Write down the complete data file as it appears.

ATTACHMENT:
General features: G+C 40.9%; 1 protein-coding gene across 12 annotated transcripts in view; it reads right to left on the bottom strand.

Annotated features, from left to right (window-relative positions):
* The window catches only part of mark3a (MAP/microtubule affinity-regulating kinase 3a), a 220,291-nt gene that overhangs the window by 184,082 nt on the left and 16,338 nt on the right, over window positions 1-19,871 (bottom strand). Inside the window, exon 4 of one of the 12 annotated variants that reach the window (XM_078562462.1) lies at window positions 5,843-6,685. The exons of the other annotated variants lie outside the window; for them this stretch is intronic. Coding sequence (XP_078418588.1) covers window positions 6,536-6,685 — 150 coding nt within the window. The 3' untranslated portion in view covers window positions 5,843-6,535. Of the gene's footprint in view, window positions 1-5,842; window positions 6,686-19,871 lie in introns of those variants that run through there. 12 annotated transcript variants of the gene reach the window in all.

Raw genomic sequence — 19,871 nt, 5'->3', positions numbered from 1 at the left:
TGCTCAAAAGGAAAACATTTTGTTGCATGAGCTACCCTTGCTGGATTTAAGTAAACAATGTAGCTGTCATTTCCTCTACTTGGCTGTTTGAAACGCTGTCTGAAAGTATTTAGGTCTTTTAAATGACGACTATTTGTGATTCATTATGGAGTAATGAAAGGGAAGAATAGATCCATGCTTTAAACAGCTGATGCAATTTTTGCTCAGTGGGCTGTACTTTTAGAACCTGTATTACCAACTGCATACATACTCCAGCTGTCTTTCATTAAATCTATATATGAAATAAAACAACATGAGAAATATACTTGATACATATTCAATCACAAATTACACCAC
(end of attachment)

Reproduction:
General features: G+C 40.9%; 1 protein-coding gene across 12 annotated transcripts in view; it reads right to left on the bottom strand.

Annotated features, from left to right (window-relative positions):
* The window catches only part of mark3a (MAP/microtubule affinity-regulating kinase 3a), a 220,291-nt gene that overhangs the window by 184,082 nt on the left and 16,338 nt on the right, over window positions 1-19,871 (bottom strand). Inside the window, exon 4 of one of the 12 annotated variants that reach the window (XM_078562462.1) lies at window positions 5,843-6,685. The exons of the other annotated variants lie outside the window; for them this stretch is intronic. Coding sequence (XP_078418588.1) covers window positions 6,536-6,685 — 150 coding nt within the window. The 3' untranslated portion in view covers window positions 5,843-6,535. Of the gene's footprint in view, window positions 1-5,842; window positions 6,686-19,871 lie in introns of those variants that run through there. 12 annotated transcript variants of the gene reach the window in all.

Raw genomic sequence — 19,871 nt, 5'->3', positions numbered from 1 at the left:
TGCTCAAAAGGAAAACATTTTGTTGCATGAGCTACCCTTGCTGGATTTAAGTAAACAATGTAGCTGTCATTTCCTCTACTTGGCTGTTTGAAACGCTGTCTGAAAGTATTTAGGTCTTTTAAATGACGACTATTTGTGATTCATTATGGAGTAATGAAAGGGAAGAATAGATCCATGCTTTAAACAGCTGATGCAATTTTTGCTCAGTGGGCTGTACTTTTAGAACCTGTATTACCAACTGCATACATACTCCAGCTGTCTTTCATTAAATCTATATATGAAATAAAACAACATGAGAAATATACTTGATACATATTCAATCACAAATTACACCAC